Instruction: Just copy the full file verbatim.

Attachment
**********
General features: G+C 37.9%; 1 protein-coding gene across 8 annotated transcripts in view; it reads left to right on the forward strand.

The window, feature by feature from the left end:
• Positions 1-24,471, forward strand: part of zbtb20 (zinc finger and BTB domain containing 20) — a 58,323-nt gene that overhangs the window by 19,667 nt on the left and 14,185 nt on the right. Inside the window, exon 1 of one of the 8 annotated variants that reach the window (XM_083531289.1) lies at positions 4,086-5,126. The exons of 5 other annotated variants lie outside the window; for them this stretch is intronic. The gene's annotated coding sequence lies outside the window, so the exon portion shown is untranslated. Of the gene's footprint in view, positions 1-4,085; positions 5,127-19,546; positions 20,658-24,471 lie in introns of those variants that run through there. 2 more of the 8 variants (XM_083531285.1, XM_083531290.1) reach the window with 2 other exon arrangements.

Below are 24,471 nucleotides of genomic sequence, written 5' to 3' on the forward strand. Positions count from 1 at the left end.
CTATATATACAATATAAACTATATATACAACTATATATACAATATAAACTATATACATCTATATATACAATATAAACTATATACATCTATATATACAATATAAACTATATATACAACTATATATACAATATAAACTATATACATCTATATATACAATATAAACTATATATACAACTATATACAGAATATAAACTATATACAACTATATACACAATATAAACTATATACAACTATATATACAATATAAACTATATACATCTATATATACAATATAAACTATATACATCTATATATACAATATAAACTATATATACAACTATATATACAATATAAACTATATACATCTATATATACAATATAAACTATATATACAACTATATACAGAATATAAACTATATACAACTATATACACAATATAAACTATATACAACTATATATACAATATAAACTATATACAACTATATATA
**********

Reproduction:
General features: G+C 37.9%; 1 protein-coding gene across 8 annotated transcripts in view; it reads left to right on the forward strand.

The window, feature by feature from the left end:
• Positions 1-24,471, forward strand: part of zbtb20 (zinc finger and BTB domain containing 20) — a 58,323-nt gene that overhangs the window by 19,667 nt on the left and 14,185 nt on the right. Inside the window, exon 1 of one of the 8 annotated variants that reach the window (XM_083531289.1) lies at positions 4,086-5,126. The exons of 5 other annotated variants lie outside the window; for them this stretch is intronic. The gene's annotated coding sequence lies outside the window, so the exon portion shown is untranslated. Of the gene's footprint in view, positions 1-4,085; positions 5,127-19,546; positions 20,658-24,471 lie in introns of those variants that run through there. 2 more of the 8 variants (XM_083531285.1, XM_083531290.1) reach the window with 2 other exon arrangements.

Below are 24,471 nucleotides of genomic sequence, written 5' to 3' on the forward strand. Positions count from 1 at the left end.
CTATATATACAATATAAACTATATATACAACTATATATACAATATAAACTATATACATCTATATATACAATATAAACTATATACATCTATATATACAATATAAACTATATATACAACTATATATACAATATAAACTATATACATCTATATATACAATATAAACTATATATACAACTATATACAGAATATAAACTATATACAACTATATACACAATATAAACTATATACAACTATATATACAATATAAACTATATACATCTATATATACAATATAAACTATATACATCTATATATACAATATAAACTATATATACAACTATATATACAATATAAACTATATACATCTATATATACAATATAAACTATATATACAACTATATACAGAATATAAACTATATACAACTATATACACAATATAAACTATATACAACTATATATACAATATAAACTATATACAACTATATATA